In addition to researching the company and the hiring manager, you also want to practice interview questions and compose your responses beforehand. Unless a hiring manager gives you the questions they will ask (which is highly unlikely), you will have no way of knowing what will be asked. That is okay; you can still prepare yourself by having a bank of answers and scenarios ready to help you respond with grace and eloquence. A well-prepared interviewee can trump what is on a resume and win against others with better resumes.

1. One-on-one Interview. If you have ever sat in on an interview before, you most like have experienced a one-on-one interview. This is a traditional process where the recruiter, HR specialist, or hiring manager meets with you one-on-one to conduct an interview. In the past, it is common for these interviews to consist of basic interview questions such as, “tell me what you know about this position,” “what about this job interests you the most," or “why do you think you are the best candidate for this job?” The questions are unimaginative and do little to showcase an applicant’s interpersonal or problem-solving skills.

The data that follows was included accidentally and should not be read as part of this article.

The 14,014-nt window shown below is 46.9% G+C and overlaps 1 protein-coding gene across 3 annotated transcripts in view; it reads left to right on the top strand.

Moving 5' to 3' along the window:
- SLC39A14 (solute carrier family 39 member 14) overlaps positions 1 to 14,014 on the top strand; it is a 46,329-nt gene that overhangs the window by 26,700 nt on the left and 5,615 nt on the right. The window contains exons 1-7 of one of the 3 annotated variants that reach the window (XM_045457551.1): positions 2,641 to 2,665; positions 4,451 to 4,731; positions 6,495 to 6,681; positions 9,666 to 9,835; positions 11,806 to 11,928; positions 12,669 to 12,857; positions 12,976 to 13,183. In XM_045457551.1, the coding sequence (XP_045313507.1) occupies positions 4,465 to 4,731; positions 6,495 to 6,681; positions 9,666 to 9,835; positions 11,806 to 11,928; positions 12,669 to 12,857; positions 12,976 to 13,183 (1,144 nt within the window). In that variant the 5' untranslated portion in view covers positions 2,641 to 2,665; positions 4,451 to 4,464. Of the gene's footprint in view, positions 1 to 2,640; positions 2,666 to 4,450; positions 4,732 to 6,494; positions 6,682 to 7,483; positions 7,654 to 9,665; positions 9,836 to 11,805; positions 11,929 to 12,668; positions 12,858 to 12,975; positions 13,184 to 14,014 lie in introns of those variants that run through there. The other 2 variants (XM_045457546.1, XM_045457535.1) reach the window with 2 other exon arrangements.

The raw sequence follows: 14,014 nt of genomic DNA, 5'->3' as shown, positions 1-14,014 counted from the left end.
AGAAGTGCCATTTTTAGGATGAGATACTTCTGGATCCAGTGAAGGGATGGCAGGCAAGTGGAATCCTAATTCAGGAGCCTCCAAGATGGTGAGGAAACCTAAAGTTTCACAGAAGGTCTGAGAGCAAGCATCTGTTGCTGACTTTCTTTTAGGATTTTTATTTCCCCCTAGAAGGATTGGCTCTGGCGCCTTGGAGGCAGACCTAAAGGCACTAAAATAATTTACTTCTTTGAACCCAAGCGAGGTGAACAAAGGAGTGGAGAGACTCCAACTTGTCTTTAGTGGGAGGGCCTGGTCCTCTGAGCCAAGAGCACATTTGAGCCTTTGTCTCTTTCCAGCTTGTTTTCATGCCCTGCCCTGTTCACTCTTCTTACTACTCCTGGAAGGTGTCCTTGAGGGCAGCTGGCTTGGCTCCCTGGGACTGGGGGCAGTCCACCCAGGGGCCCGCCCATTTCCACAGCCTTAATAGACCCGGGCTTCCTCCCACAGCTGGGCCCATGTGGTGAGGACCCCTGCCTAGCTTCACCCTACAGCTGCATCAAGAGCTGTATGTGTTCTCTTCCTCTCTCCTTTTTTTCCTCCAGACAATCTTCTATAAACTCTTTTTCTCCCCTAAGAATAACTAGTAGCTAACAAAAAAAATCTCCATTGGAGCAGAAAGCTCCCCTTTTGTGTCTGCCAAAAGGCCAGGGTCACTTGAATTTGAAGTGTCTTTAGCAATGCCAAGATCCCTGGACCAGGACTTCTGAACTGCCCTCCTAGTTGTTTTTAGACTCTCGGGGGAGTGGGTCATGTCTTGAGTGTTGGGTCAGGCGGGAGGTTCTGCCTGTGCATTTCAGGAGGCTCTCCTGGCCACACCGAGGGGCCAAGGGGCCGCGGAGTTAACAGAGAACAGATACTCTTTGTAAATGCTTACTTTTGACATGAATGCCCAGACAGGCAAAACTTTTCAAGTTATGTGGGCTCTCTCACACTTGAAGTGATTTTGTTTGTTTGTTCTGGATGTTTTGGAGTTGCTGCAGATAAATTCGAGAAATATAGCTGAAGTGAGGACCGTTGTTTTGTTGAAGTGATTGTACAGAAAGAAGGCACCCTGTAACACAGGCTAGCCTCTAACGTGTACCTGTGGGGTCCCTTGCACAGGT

2. Panel Interview. Panel interviews are a great tool where multiple people can simultaneously assess an applicant’s talent. It decreases the length of the hiring process and can be an effective means to review applicants. Everyone will ask a set of questions that HR either split up for each panel member or based on their type of expertise. I.e., HR may ask administrative questions like salary expectations while the hiring manager asks technical questions.

A con of this style is that the panel can influence the hiring choice rather than one person, and depending on how the panel is set up will determine everyone’s amount of influence.